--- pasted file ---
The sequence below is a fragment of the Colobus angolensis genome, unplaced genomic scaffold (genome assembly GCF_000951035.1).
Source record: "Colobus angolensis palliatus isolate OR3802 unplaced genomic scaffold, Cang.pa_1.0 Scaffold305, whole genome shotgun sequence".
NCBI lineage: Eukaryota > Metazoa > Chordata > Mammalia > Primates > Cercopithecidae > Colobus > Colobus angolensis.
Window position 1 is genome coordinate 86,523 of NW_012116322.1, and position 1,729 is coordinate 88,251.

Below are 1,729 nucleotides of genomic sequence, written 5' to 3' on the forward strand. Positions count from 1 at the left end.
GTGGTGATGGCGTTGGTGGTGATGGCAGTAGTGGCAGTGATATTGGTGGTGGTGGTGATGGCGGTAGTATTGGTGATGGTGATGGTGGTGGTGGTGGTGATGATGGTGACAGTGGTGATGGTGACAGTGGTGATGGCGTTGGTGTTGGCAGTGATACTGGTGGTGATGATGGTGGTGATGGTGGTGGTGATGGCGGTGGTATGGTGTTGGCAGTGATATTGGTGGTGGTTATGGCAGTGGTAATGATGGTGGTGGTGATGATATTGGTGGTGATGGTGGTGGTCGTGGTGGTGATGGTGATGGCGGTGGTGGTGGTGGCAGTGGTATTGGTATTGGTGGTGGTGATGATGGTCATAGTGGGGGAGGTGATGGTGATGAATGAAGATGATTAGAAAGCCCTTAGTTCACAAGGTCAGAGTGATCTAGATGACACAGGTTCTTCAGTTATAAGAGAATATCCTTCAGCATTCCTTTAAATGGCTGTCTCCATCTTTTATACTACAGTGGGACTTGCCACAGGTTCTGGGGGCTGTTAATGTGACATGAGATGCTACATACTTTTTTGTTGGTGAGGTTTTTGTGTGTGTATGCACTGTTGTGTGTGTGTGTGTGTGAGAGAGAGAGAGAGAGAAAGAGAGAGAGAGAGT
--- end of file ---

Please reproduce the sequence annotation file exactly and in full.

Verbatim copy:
The sequence below is a fragment of the Colobus angolensis genome, unplaced genomic scaffold (genome assembly GCF_000951035.1).
Source record: "Colobus angolensis palliatus isolate OR3802 unplaced genomic scaffold, Cang.pa_1.0 Scaffold305, whole genome shotgun sequence".
NCBI lineage: Eukaryota > Metazoa > Chordata > Mammalia > Primates > Cercopithecidae > Colobus > Colobus angolensis.
Window position 1 is genome coordinate 86,523 of NW_012116322.1, and position 1,729 is coordinate 88,251.

Below are 1,729 nucleotides of genomic sequence, written 5' to 3' on the forward strand. Positions count from 1 at the left end.
GTGGTGATGGCGTTGGTGGTGATGGCAGTAGTGGCAGTGATATTGGTGGTGGTGGTGATGGCGGTAGTATTGGTGATGGTGATGGTGGTGGTGGTGGTGATGATGGTGACAGTGGTGATGGTGACAGTGGTGATGGCGTTGGTGTTGGCAGTGATACTGGTGGTGATGATGGTGGTGATGGTGGTGGTGATGGCGGTGGTATGGTGTTGGCAGTGATATTGGTGGTGGTTATGGCAGTGGTAATGATGGTGGTGGTGATGATATTGGTGGTGATGGTGGTGGTCGTGGTGGTGATGGTGATGGCGGTGGTGGTGGTGGCAGTGGTATTGGTATTGGTGGTGGTGATGATGGTCATAGTGGGGGAGGTGATGGTGATGAATGAAGATGATTAGAAAGCCCTTAGTTCACAAGGTCAGAGTGATCTAGATGACACAGGTTCTTCAGTTATAAGAGAATATCCTTCAGCATTCCTTTAAATGGCTGTCTCCATCTTTTATACTACAGTGGGACTTGCCACAGGTTCTGGGGGCTGTTAATGTGACATGAGATGCTACATACTTTTTTGTTGGTGAGGTTTTTGTGTGTGTATGCACTGTTGTGTGTGTGTGTGTGTGAGAGAGAGAGAGAGAGAAAGAGAGAGAGAGAGT